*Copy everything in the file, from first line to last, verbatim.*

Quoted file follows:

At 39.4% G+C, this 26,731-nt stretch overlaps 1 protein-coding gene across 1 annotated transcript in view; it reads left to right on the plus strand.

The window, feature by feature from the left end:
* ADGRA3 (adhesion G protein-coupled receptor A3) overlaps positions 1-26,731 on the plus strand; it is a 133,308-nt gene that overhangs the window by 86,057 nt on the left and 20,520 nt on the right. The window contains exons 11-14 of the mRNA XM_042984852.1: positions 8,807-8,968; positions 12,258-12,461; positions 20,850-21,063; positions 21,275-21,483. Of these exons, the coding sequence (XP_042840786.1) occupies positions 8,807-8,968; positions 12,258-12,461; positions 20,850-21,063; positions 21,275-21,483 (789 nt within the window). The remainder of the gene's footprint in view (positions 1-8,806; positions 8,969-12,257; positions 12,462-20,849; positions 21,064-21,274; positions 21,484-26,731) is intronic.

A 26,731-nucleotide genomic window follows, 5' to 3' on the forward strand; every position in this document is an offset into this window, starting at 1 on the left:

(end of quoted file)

At 39.4% G+C, this 26,731-nt stretch overlaps 1 protein-coding gene across 1 annotated transcript in view; it reads left to right on the plus strand.

The window, feature by feature from the left end:
* ADGRA3 (adhesion G protein-coupled receptor A3) overlaps positions 1-26,731 on the plus strand; it is a 133,308-nt gene that overhangs the window by 86,057 nt on the left and 20,520 nt on the right. The window contains exons 11-14 of the mRNA XM_042984852.1: positions 8,807-8,968; positions 12,258-12,461; positions 20,850-21,063; positions 21,275-21,483. Of these exons, the coding sequence (XP_042840786.1) occupies positions 8,807-8,968; positions 12,258-12,461; positions 20,850-21,063; positions 21,275-21,483 (789 nt within the window). The remainder of the gene's footprint in view (positions 1-8,806; positions 8,969-12,257; positions 12,462-20,849; positions 21,064-21,274; positions 21,484-26,731) is intronic.

A 26,731-nucleotide genomic window follows, 5' to 3' on the forward strand; every position in this document is an offset into this window, starting at 1 on the left: